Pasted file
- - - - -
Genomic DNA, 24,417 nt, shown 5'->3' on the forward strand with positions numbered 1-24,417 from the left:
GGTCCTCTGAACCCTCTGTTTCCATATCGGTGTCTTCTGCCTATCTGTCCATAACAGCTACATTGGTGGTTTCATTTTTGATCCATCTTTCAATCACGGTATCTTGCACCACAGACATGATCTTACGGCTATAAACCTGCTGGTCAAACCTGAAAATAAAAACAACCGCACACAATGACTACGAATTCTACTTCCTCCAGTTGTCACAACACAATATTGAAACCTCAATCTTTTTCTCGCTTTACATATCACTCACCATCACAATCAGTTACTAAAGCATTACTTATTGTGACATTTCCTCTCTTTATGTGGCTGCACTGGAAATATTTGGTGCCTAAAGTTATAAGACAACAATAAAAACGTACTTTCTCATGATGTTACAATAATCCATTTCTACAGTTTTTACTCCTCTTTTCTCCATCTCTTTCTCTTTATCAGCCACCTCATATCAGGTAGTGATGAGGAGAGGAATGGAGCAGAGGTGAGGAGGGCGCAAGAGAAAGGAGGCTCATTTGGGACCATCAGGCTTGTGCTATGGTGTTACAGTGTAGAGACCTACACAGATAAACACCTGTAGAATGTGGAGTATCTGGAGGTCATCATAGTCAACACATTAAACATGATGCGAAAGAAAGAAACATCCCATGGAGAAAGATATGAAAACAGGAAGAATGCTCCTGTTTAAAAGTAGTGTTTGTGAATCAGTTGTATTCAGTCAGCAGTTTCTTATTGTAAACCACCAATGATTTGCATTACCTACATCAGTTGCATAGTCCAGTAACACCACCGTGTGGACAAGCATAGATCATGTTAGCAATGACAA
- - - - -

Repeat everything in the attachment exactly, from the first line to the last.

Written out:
Genomic DNA, 24,417 nt, shown 5'->3' on the forward strand with positions numbered 1-24,417 from the left:
GGTCCTCTGAACCCTCTGTTTCCATATCGGTGTCTTCTGCCTATCTGTCCATAACAGCTACATTGGTGGTTTCATTTTTGATCCATCTTTCAATCACGGTATCTTGCACCACAGACATGATCTTACGGCTATAAACCTGCTGGTCAAACCTGAAAATAAAAACAACCGCACACAATGACTACGAATTCTACTTCCTCCAGTTGTCACAACACAATATTGAAACCTCAATCTTTTTCTCGCTTTACATATCACTCACCATCACAATCAGTTACTAAAGCATTACTTATTGTGACATTTCCTCTCTTTATGTGGCTGCACTGGAAATATTTGGTGCCTAAAGTTATAAGACAACAATAAAAACGTACTTTCTCATGATGTTACAATAATCCATTTCTACAGTTTTTACTCCTCTTTTCTCCATCTCTTTCTCTTTATCAGCCACCTCATATCAGGTAGTGATGAGGAGAGGAATGGAGCAGAGGTGAGGAGGGCGCAAGAGAAAGGAGGCTCATTTGGGACCATCAGGCTTGTGCTATGGTGTTACAGTGTAGAGACCTACACAGATAAACACCTGTAGAATGTGGAGTATCTGGAGGTCATCATAGTCAACACATTAAACATGATGCGAAAGAAAGAAACATCCCATGGAGAAAGATATGAAAACAGGAAGAATGCTCCTGTTTAAAAGTAGTGTTTGTGAATCAGTTGTATTCAGTCAGCAGTTTCTTATTGTAAACCACCAATGATTTGCATTACCTACATCAGTTGCATAGTCCAGTAACACCACCGTGTGGACAAGCATAGATCATGTTAGCAATGACAA